[Lingtyp] Attributive temporal clauses without temporal nouns

David Gil gil at shh.mpg.de
Sun Feb 28 10:52:00 UTC 2021

Dear Jesús,

Many varieties of colloquial Indonesian have an even simpler option, 
whereby in (the loose equivalent of) "You came, I saw you", "You came" 
can be interpreted as denoting a specific time. Gil (1994) examples (9) 
and (10) illustrate this for the Riau dialect of Indonesian; here is 
example (9):

Kita datang taksi pun datang
1.PL.INCL arrive taxi FOC arrive
[in the given context:] 'When we get there, a taxi will also get there'

Of course, while characterizing such constructions as temporal adverbial 
clauses is fine from an "etic", or "comparative-concept" point of view, 
doing so does violence to the way the actual language is structured, in 
which, from an "emic" or "language-specific" perspective, the two 
clauses stand in a weaker, underspecified relationship of association 
("You came, I saw you, and these two activities are connected in some way").

On the face of things, this is a bit like Juergen's Yucatec Maya 
example, except that here there is no morphological marking of any kind 
(such as nominalization, TAM, etc.).


On 25/02/2021 06:17, Jesus Francisco Olguin Martinez wrote:
> Dear all,
> I hope this email finds you well.
> I am currently writing my dissertation on temporal adverbial clauses 
> in the languages of the world.
> As you know, many languages express temporal adverbial relations (e.g. 
> /when/-relations, /while/-relations) by means of constructions that 
> appear with temporal nouns (e.g. 'time' 'day', 'year'; e.g. 'the time 
> they arrived, they sat down'; Thompson et al 2007; Hetterle 2015; 
> Diessel 2019; Olguín Martínez 2020).
> As discussed by Diessel (2019: 106), in some languages the temporal 
> noun can be omitted resulting in constructions such as the following:
> 1.  At (the time) you came, I saw you.
> 2. (the time) that you came, I saw you.
> In the sample of my dissertation, I came across 56 languages not 
> genetically related that seem to use this type of construction, as a 
> primary strategy, to express various semantic types of adverbial 
> clauses. The most common patterns I have found in the sample are the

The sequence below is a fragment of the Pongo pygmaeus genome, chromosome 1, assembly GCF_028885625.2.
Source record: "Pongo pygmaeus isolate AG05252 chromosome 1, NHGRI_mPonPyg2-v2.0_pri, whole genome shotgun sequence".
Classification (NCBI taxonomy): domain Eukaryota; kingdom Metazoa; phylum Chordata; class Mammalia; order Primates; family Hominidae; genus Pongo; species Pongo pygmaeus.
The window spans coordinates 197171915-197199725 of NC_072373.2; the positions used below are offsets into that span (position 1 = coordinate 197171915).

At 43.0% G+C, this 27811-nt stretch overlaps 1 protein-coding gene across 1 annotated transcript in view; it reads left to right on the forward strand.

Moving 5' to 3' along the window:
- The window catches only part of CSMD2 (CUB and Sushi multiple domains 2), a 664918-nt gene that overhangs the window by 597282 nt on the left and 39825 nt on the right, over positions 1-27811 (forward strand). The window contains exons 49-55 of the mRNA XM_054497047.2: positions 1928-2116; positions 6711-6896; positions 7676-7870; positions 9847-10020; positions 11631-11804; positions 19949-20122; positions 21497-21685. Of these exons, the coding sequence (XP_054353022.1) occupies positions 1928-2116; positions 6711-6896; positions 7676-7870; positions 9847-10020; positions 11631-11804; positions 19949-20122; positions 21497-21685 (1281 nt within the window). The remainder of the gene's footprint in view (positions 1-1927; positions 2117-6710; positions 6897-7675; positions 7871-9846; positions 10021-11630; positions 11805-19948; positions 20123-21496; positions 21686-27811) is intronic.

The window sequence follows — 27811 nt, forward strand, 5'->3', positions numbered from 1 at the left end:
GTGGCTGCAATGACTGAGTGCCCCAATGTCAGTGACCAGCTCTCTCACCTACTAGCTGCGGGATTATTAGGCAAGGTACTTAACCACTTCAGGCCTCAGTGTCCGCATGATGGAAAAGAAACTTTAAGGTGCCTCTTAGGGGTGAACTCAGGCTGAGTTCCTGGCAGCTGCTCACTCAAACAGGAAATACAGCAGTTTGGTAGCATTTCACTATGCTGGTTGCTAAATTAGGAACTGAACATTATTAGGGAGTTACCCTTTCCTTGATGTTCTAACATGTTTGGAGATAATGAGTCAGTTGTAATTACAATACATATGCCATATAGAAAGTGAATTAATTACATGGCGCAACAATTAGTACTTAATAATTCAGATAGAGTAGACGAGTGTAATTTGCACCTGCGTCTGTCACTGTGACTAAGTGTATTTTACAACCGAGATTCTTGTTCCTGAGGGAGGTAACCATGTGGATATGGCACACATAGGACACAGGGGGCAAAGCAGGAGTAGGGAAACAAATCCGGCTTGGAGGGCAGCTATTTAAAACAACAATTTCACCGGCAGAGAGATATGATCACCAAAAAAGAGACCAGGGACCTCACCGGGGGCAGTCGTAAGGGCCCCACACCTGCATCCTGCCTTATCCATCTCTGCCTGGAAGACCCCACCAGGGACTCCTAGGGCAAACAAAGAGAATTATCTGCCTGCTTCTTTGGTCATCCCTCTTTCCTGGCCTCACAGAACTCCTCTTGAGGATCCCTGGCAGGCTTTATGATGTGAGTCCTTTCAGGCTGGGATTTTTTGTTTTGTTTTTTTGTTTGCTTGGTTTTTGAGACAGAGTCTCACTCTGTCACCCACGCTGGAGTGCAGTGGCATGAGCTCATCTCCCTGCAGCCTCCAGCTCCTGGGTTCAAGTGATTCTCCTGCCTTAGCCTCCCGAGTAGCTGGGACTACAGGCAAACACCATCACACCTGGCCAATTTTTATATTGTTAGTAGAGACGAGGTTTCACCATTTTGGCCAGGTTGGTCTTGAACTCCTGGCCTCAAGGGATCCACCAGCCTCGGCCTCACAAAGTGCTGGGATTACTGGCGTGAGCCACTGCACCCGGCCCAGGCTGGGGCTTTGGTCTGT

> following:
> 4. LOCATIVE (temporal noun).
> 6. DEMONSTRATIVE (temporal noun).
> Are you aware of any studies that have addressed this phenomenon? Are 
> you aware of any languages that express temporal adverbial relations 
> by means of this type of construction?
> Thank you very much in advance.
> Best regards,
> -- 
> Jesús Olguín Martínez
> Ph.D. Candidate, Dept. of Linguistics
> /University of California, Santa Barbara (UCSB)/
> http://www.linguistics.ucsb.edu/people/jesús-olguín-martínez 
> <http://www.linguistics.ucsb.edu/people/jes%C3%BAs-olgu%C3%ADn-mart%C3%ADnez>
> References
> Diessel, Holger. 2019. Preposed adverbial clauses: Functional 
> adaptation and diachronic inheritance. In Karsten Schmidtke-Bode, 
> Natalia Levshina, Susanne Maria Michaelis, & Ilja Seržant (eds.), 
> /Explanation in linguistic typology: Diachronic sources, functional 
> motivations and the nature of the evidence/, 97-122. Leipzig: Language 
> Science Press.
> Hetterle Katja. 2015. /Adverbial clauses in cross-linguistic 
> perspective. /Berlin/Boston: De Gruyter Mouton.
> Olguín Martínez, Jesús. 2020. Attributive temporal clauses in 
> cross-linguistic perspective. /Te Reo/. /The Journal of 
> the//Linguistic Society of New Zealand /63/: /1-36.
> Thompson, Sandra, Robert Longacre, &Shin Hwang. 2007. Adverbial 
> clauses. In Timothy Shopen, (ed.), /Language typology and syntactic 
> description/ /volume II: Complex constructions/,237- 300. Cambridge: 
> Cambridge University Press.
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David Gil
Senior Scientist (Associate)
Department of Linguistic and Cultural Evolution
Max Planck Institute for the Science of Human History
Kahlaische Strasse 10, 07745 Jena, Germany
Email: gil at shh.mpg.de
Mobile Phone (Israel): +972-526117713
Mobile Phone (Indonesia): +62-81344082091

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